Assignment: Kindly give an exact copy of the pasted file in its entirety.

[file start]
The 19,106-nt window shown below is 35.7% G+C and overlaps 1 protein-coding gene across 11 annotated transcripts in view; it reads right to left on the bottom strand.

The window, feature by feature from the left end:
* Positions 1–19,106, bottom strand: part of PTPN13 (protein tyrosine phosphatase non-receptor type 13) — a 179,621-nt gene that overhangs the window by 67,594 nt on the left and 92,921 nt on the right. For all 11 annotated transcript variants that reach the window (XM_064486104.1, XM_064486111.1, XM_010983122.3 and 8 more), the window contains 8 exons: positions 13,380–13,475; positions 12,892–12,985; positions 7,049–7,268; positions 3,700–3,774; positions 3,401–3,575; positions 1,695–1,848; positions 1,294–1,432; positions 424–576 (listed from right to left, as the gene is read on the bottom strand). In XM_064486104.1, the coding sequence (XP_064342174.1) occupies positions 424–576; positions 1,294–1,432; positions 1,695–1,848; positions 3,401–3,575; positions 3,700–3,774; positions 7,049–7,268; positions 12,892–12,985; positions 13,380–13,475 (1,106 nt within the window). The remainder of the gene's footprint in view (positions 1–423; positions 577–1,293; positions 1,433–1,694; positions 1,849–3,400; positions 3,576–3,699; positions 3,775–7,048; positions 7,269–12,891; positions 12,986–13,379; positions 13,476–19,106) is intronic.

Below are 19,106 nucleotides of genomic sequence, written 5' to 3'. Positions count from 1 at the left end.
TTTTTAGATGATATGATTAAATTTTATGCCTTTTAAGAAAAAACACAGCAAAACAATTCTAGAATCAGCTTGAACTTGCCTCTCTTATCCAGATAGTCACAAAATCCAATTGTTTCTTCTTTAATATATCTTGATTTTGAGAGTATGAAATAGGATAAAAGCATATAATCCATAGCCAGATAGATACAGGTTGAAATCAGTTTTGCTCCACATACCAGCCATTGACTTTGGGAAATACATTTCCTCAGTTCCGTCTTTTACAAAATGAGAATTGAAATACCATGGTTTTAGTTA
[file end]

The 19,106-nt window shown below is 35.7% G+C and overlaps 1 protein-coding gene across 11 annotated transcripts in view; it reads right to left on the bottom strand.

The window, feature by feature from the left end:
* Positions 1–19,106, bottom strand: part of PTPN13 (protein tyrosine phosphatase non-receptor type 13) — a 179,621-nt gene that overhangs the window by 67,594 nt on the left and 92,921 nt on the right. For all 11 annotated transcript variants that reach the window (XM_064486104.1, XM_064486111.1, XM_010983122.3 and 8 more), the window contains 8 exons: positions 13,380–13,475; positions 12,892–12,985; positions 7,049–7,268; positions 3,700–3,774; positions 3,401–3,575; positions 1,695–1,848; positions 1,294–1,432; positions 424–576 (listed from right to left, as the gene is read on the bottom strand). In XM_064486104.1, the coding sequence (XP_064342174.1) occupies positions 424–576; positions 1,294–1,432; positions 1,695–1,848; positions 3,401–3,575; positions 3,700–3,774; positions 7,049–7,268; positions 12,892–12,985; positions 13,380–13,475 (1,106 nt within the window). The remainder of the gene's footprint in view (positions 1–423; positions 577–1,293; positions 1,433–1,694; positions 1,849–3,400; positions 3,576–3,699; positions 3,775–7,048; positions 7,269–12,891; positions 12,986–13,379; positions 13,476–19,106) is intronic.

Below are 19,106 nucleotides of genomic sequence, written 5' to 3'. Positions count from 1 at the left end.
TTTTTAGATGATATGATTAAATTTTATGCCTTTTAAGAAAAAACACAGCAAAACAATTCTAGAATCAGCTTGAACTTGCCTCTCTTATCCAGATAGTCACAAAATCCAATTGTTTCTTCTTTAATATATCTTGATTTTGAGAGTATGAAATAGGATAAAAGCATATAATCCATAGCCAGATAGATACAGGTTGAAATCAGTTTTGCTCCACATACCAGCCATTGACTTTGGGAAATACATTTCCTCAGTTCCGTCTTTTACAAAATGAGAATTGAAATACCATGGTTTTAGTTA